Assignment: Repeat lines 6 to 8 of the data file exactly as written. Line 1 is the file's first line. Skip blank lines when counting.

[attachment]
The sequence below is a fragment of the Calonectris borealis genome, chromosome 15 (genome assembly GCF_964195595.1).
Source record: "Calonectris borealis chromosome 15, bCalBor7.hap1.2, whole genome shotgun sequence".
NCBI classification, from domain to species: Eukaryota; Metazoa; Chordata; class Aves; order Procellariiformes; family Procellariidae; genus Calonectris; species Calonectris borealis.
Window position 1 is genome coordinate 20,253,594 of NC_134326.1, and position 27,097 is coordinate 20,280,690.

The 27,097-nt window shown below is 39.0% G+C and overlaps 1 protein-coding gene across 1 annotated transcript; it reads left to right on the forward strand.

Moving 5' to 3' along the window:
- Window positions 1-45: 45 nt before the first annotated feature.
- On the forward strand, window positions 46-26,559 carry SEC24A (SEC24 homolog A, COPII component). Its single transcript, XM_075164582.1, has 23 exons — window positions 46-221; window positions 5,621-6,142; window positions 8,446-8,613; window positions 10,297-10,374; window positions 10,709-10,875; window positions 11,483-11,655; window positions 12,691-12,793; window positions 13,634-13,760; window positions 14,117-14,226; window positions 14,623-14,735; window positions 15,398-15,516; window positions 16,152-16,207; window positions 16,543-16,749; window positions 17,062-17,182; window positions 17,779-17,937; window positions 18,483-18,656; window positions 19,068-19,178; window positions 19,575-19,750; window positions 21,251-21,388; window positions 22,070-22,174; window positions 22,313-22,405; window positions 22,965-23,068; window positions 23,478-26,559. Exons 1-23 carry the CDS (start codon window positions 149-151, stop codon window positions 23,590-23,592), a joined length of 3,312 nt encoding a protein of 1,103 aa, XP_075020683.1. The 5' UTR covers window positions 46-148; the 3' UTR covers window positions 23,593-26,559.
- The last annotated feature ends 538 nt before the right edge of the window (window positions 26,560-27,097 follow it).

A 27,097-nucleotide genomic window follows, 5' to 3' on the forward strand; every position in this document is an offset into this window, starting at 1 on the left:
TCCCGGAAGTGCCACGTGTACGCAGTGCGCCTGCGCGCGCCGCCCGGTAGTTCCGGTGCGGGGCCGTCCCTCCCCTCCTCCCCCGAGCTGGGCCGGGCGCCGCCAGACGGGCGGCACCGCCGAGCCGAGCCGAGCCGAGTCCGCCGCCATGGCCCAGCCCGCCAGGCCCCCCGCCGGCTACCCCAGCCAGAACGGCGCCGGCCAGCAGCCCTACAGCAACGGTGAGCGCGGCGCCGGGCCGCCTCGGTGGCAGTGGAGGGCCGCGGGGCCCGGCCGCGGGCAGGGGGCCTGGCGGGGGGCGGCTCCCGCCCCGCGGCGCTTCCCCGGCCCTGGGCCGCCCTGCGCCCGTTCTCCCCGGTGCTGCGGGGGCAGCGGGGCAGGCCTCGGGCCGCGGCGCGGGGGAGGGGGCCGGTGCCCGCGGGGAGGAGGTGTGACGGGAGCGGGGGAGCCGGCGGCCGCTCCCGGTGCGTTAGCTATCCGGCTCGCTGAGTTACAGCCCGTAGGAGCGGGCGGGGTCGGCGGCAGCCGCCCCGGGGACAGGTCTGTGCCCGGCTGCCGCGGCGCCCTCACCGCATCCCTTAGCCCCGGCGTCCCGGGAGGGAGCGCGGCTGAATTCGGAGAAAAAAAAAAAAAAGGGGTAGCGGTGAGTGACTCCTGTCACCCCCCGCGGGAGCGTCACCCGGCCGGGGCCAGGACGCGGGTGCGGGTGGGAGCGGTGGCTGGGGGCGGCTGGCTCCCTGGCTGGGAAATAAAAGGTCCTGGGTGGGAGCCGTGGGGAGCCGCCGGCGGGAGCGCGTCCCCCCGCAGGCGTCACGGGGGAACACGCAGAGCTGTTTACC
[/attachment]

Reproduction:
Moving 5' to 3' along the window:
- Window positions 1-45: 45 nt before the first annotated feature.
- On the forward strand, window positions 46-26,559 carry SEC24A (SEC24 homolog A, COPII component). Its single transcript, XM_075164582.1, has 23 exons — window positions 46-221; window positions 5,621-6,142; window positions 8,446-8,613; window positions 10,297-10,374; window positions 10,709-10,875; window positions 11,483-11,655; window positions 12,691-12,793; window positions 13,634-13,760; window positions 14,117-14,226; window positions 14,623-14,735; window positions 15,398-15,516; window positions 16,152-16,207; window positions 16,543-16,749; window positions 17,062-17,182; window positions 17,779-17,937; window positions 18,483-18,656; window positions 19,068-19,178; window positions 19,575-19,750; window positions 21,251-21,388; window positions 22,070-22,174; window positions 22,313-22,405; window positions 22,965-23,068; window positions 23,478-26,559. Exons 1-23 carry the CDS (start codon window positions 149-151, stop codon window positions 23,590-23,592), a joined length of 3,312 nt encoding a protein of 1,103 aa, XP_075020683.1. The 5' UTR covers window positions 46-148; the 3' UTR covers window positions 23,593-26,559.